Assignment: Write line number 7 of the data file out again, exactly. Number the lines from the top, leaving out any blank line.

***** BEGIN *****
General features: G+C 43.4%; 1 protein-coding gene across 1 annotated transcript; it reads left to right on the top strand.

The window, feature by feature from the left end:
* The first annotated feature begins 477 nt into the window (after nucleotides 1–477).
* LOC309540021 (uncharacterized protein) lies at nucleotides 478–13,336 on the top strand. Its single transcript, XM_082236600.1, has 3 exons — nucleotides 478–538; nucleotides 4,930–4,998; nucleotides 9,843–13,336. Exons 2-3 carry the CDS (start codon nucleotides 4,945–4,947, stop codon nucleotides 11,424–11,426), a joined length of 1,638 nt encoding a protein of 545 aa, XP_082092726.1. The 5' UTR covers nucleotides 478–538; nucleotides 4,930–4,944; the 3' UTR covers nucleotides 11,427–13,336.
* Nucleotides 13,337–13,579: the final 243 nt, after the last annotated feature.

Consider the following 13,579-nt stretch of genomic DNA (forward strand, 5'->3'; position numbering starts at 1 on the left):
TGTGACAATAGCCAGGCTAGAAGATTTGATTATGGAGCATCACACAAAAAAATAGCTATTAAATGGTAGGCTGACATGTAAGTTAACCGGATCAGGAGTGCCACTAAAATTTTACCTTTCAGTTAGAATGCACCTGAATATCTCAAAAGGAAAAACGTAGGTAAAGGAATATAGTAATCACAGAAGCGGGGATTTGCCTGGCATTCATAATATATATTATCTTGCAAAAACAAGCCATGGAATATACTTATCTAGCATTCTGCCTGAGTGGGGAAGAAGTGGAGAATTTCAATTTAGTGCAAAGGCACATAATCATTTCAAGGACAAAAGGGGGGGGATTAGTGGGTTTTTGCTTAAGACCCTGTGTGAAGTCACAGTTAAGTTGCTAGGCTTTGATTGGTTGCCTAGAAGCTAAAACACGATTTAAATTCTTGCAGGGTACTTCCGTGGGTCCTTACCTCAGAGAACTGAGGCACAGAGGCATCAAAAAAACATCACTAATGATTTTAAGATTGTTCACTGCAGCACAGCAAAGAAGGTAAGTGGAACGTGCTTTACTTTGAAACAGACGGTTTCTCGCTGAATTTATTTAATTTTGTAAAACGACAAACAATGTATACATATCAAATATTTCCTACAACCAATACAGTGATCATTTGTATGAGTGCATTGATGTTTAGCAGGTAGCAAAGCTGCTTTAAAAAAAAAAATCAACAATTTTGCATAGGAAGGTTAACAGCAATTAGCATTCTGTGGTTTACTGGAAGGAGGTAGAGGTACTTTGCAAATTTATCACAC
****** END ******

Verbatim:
TGTGACAATAGCCAGGCTAGAAGATTTGATTATGGAGCATCACACAAAAAAATAGCTATTAAATGGTAGGCTGACATGTAAGTTAACCGGATCAGGAGTGCCACTAAAATTTTACCTTTCAGTTAGAATGCACCTGAATATCTCAAAAGGAAAAACGTAGGTAAAGGAATATAGTAATCACAGAAGCGGGGATTTGCCTGGCATTCATAATATATATTATCTTGCAAAAACAAGCCATGGAATATACTTATCTAGCATTCTGCCTGAGTGGGGAAGAAGTGGAGAATTTCAATTTAGTGCAAAGGCACATAATCATTTCAAGGACAAAAGGGGGGGGATTAGTGGGTTTTTGCTTAAGACCCTGTGTGAAGTCACAGTTAAGTTGCTAGGCTTTGATTGGTTGCCTAGAAGCTAAAACACGATTTAAATTCTTGCAGGGTACTTCCGTGGGTCCTTACCTCAGAGAACTGAGGCACAGAGGCATCAAAAAAACATCACTAATGATTTTAAGATTGTTCACTGCAGCACAGCAAAGAAGGTAAGTGGAACGTGCTTTACTTTGAAACAGACGGTTTCTCGCTGAATTTATTTAATTTTGTAAAACGACAAACAATGTATACATATCAAATATTTCCTACAACCAATACAGTGATCATTTGTATGAGTGCATTGATGTTTAGCAGGTAGCAAAGCTGCTTTAAAAAAAAAAATCAACAATTTTGCATAGGAAGGTTAACAGCAATTAGCATTCTGTGGTTTACTGGAAGGAGGTAGAGGTACTTTGCAAATTTATCACAC